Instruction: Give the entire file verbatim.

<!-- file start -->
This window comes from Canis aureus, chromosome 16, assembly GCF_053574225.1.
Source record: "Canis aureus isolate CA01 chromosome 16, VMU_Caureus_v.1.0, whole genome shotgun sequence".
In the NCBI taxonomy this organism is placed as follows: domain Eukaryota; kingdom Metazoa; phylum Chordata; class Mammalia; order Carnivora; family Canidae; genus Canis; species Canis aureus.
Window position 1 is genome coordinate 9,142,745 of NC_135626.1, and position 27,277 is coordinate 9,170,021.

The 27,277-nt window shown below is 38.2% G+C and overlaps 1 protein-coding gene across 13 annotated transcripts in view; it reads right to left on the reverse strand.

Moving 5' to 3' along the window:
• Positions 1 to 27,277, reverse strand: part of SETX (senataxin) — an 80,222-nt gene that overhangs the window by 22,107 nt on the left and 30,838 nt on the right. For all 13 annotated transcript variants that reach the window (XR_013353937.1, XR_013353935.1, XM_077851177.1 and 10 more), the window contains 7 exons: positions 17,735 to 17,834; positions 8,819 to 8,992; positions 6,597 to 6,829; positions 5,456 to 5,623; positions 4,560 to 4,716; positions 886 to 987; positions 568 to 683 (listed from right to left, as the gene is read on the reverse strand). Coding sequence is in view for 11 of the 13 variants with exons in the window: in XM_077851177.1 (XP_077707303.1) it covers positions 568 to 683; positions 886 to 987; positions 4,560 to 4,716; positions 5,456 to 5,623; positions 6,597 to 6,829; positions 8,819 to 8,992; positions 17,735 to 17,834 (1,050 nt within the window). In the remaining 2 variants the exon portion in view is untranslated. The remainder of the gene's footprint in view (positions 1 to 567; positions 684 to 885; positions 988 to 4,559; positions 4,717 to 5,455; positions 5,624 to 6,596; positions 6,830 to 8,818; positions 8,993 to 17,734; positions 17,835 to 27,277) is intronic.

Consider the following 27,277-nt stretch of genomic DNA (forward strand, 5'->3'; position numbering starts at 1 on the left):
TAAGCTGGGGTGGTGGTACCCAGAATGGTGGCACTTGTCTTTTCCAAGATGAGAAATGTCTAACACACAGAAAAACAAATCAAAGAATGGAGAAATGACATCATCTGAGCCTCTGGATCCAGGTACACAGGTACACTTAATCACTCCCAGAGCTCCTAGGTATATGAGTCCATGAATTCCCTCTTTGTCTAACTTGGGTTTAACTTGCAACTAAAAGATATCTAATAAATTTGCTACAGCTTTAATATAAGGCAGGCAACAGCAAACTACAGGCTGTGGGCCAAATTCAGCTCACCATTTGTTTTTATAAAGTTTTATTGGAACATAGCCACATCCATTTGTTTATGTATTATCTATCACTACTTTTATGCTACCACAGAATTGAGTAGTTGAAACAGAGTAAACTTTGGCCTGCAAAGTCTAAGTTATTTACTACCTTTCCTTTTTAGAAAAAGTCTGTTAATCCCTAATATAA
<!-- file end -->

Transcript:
This window comes from Canis aureus, chromosome 16, assembly GCF_053574225.1.
Source record: "Canis aureus isolate CA01 chromosome 16, VMU_Caureus_v.1.0, whole genome shotgun sequence".
In the NCBI taxonomy this organism is placed as follows: domain Eukaryota; kingdom Metazoa; phylum Chordata; class Mammalia; order Carnivora; family Canidae; genus Canis; species Canis aureus.
Window position 1 is genome coordinate 9,142,745 of NC_135626.1, and position 27,277 is coordinate 9,170,021.

The 27,277-nt window shown below is 38.2% G+C and overlaps 1 protein-coding gene across 13 annotated transcripts in view; it reads right to left on the reverse strand.

Moving 5' to 3' along the window:
• Positions 1 to 27,277, reverse strand: part of SETX (senataxin) — an 80,222-nt gene that overhangs the window by 22,107 nt on the left and 30,838 nt on the right. For all 13 annotated transcript variants that reach the window (XR_013353937.1, XR_013353935.1, XM_077851177.1 and 10 more), the window contains 7 exons: positions 17,735 to 17,834; positions 8,819 to 8,992; positions 6,597 to 6,829; positions 5,456 to 5,623; positions 4,560 to 4,716; positions 886 to 987; positions 568 to 683 (listed from right to left, as the gene is read on the reverse strand). Coding sequence is in view for 11 of the 13 variants with exons in the window: in XM_077851177.1 (XP_077707303.1) it covers positions 568 to 683; positions 886 to 987; positions 4,560 to 4,716; positions 5,456 to 5,623; positions 6,597 to 6,829; positions 8,819 to 8,992; positions 17,735 to 17,834 (1,050 nt within the window). In the remaining 2 variants the exon portion in view is untranslated. The remainder of the gene's footprint in view (positions 1 to 567; positions 684 to 885; positions 988 to 4,559; positions 4,717 to 5,455; positions 5,624 to 6,596; positions 6,830 to 8,818; positions 8,993 to 17,734; positions 17,835 to 27,277) is intronic.

Consider the following 27,277-nt stretch of genomic DNA (forward strand, 5'->3'; position numbering starts at 1 on the left):
TAAGCTGGGGTGGTGGTACCCAGAATGGTGGCACTTGTCTTTTCCAAGATGAGAAATGTCTAACACACAGAAAAACAAATCAAAGAATGGAGAAATGACATCATCTGAGCCTCTGGATCCAGGTACACAGGTACACTTAATCACTCCCAGAGCTCCTAGGTATATGAGTCCATGAATTCCCTCTTTGTCTAACTTGGGTTTAACTTGCAACTAAAAGATATCTAATAAATTTGCTACAGCTTTAATATAAGGCAGGCAACAGCAAACTACAGGCTGTGGGCCAAATTCAGCTCACCATTTGTTTTTATAAAGTTTTATTGGAACATAGCCACATCCATTTGTTTATGTATTATCTATCACTACTTTTATGCTACCACAGAATTGAGTAGTTGAAACAGAGTAAACTTTGGCCTGCAAAGTCTAAGTTATTTACTACCTTTCCTTTTTAGAAAAAGTCTGTTAATCCCTAATATAA